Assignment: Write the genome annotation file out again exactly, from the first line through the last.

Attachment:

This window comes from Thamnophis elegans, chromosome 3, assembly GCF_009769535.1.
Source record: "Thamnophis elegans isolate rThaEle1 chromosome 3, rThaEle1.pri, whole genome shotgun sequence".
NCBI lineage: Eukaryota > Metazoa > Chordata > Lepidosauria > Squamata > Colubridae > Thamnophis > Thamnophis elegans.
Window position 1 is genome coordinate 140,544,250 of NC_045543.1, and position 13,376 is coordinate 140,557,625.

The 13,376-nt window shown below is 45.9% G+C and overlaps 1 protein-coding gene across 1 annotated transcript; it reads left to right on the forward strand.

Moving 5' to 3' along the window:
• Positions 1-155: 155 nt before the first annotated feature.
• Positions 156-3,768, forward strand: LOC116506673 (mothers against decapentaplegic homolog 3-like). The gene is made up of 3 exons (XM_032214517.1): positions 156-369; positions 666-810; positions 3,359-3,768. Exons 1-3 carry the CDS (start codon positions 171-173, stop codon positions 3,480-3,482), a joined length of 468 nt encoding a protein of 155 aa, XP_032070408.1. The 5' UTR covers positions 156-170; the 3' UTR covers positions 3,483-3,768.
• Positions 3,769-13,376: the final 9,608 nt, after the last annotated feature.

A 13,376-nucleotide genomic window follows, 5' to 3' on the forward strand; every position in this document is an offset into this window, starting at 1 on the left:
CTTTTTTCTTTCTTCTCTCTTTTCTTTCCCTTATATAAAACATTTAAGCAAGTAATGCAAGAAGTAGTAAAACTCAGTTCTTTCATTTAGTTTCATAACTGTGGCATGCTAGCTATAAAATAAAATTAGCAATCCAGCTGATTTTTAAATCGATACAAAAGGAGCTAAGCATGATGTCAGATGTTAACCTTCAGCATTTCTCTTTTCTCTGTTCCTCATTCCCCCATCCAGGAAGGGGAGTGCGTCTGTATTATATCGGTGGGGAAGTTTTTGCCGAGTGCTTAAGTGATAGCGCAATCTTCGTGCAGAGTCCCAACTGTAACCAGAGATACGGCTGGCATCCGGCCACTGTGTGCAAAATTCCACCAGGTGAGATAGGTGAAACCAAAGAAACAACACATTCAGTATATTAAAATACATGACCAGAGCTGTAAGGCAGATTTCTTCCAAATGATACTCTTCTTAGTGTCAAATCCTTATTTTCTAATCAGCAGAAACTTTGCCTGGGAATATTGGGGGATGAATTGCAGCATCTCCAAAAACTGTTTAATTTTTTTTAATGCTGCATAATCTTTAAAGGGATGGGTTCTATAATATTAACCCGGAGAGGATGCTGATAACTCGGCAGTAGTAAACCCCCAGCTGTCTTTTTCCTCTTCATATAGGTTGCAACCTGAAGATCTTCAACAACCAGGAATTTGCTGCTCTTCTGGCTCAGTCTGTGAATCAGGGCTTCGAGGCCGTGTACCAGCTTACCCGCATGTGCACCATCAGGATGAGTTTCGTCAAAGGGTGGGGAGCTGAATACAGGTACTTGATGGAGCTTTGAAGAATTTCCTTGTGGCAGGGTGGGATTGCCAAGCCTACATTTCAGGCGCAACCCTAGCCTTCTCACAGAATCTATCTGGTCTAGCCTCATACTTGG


This window comes from Thamnophis elegans, chromosome 3, assembly GCF_009769535.1.
Source record: "Thamnophis elegans isolate rThaEle1 chromosome 3, rThaEle1.pri, whole genome shotgun sequence".
NCBI lineage: Eukaryota > Metazoa > Chordata > Lepidosauria > Squamata > Colubridae > Thamnophis > Thamnophis elegans.
Window position 1 is genome coordinate 140,544,250 of NC_045543.1, and position 13,376 is coordinate 140,557,625.

The 13,376-nt window shown below is 45.9% G+C and overlaps 1 protein-coding gene across 1 annotated transcript; it reads left to right on the forward strand.

Moving 5' to 3' along the window:
• Positions 1-155: 155 nt before the first annotated feature.
• Positions 156-3,768, forward strand: LOC116506673 (mothers against decapentaplegic homolog 3-like). The gene is made up of 3 exons (XM_032214517.1): positions 156-369; positions 666-810; positions 3,359-3,768. Exons 1-3 carry the CDS (start codon positions 171-173, stop codon positions 3,480-3,482), a joined length of 468 nt encoding a protein of 155 aa, XP_032070408.1. The 5' UTR covers positions 156-170; the 3' UTR covers positions 3,483-3,768.
• Positions 3,769-13,376: the final 9,608 nt, after the last annotated feature.

A 13,376-nucleotide genomic window follows, 5' to 3' on the forward strand; every position in this document is an offset into this window, starting at 1 on the left:
CTTTTTTCTTTCTTCTCTCTTTTCTTTCCCTTATATAAAACATTTAAGCAAGTAATGCAAGAAGTAGTAAAACTCAGTTCTTTCATTTAGTTTCATAACTGTGGCATGCTAGCTATAAAATAAAATTAGCAATCCAGCTGATTTTTAAATCGATACAAAAGGAGCTAAGCATGATGTCAGATGTTAACCTTCAGCATTTCTCTTTTCTCTGTTCCTCATTCCCCCATCCAGGAAGGGGAGTGCGTCTGTATTATATCGGTGGGGAAGTTTTTGCCGAGTGCTTAAGTGATAGCGCAATCTTCGTGCAGAGTCCCAACTGTAACCAGAGATACGGCTGGCATCCGGCCACTGTGTGCAAAATTCCACCAGGTGAGATAGGTGAAACCAAAGAAACAACACATTCAGTATATTAAAATACATGACCAGAGCTGTAAGGCAGATTTCTTCCAAATGATACTCTTCTTAGTGTCAAATCCTTATTTTCTAATCAGCAGAAACTTTGCCTGGGAATATTGGGGGATGAATTGCAGCATCTCCAAAAACTGTTTAATTTTTTTTAATGCTGCATAATCTTTAAAGGGATGGGTTCTATAATATTAACCCGGAGAGGATGCTGATAACTCGGCAGTAGTAAACCCCCAGCTGTCTTTTTCCTCTTCATATAGGTTGCAACCTGAAGATCTTCAACAACCAGGAATTTGCTGCTCTTCTGGCTCAGTCTGTGAATCAGGGCTTCGAGGCCGTGTACCAGCTTACCCGCATGTGCACCATCAGGATGAGTTTCGTCAAAGGGTGGGGAGCTGAATACAGGTACTTGATGGAGCTTTGAAGAATTTCCTTGTGGCAGGGTGGGATTGCCAAGCCTACATTTCAGGCGCAACCCTAGCCTTCTCACAGAATCTATCTGGTCTAGCCTCATACTTGG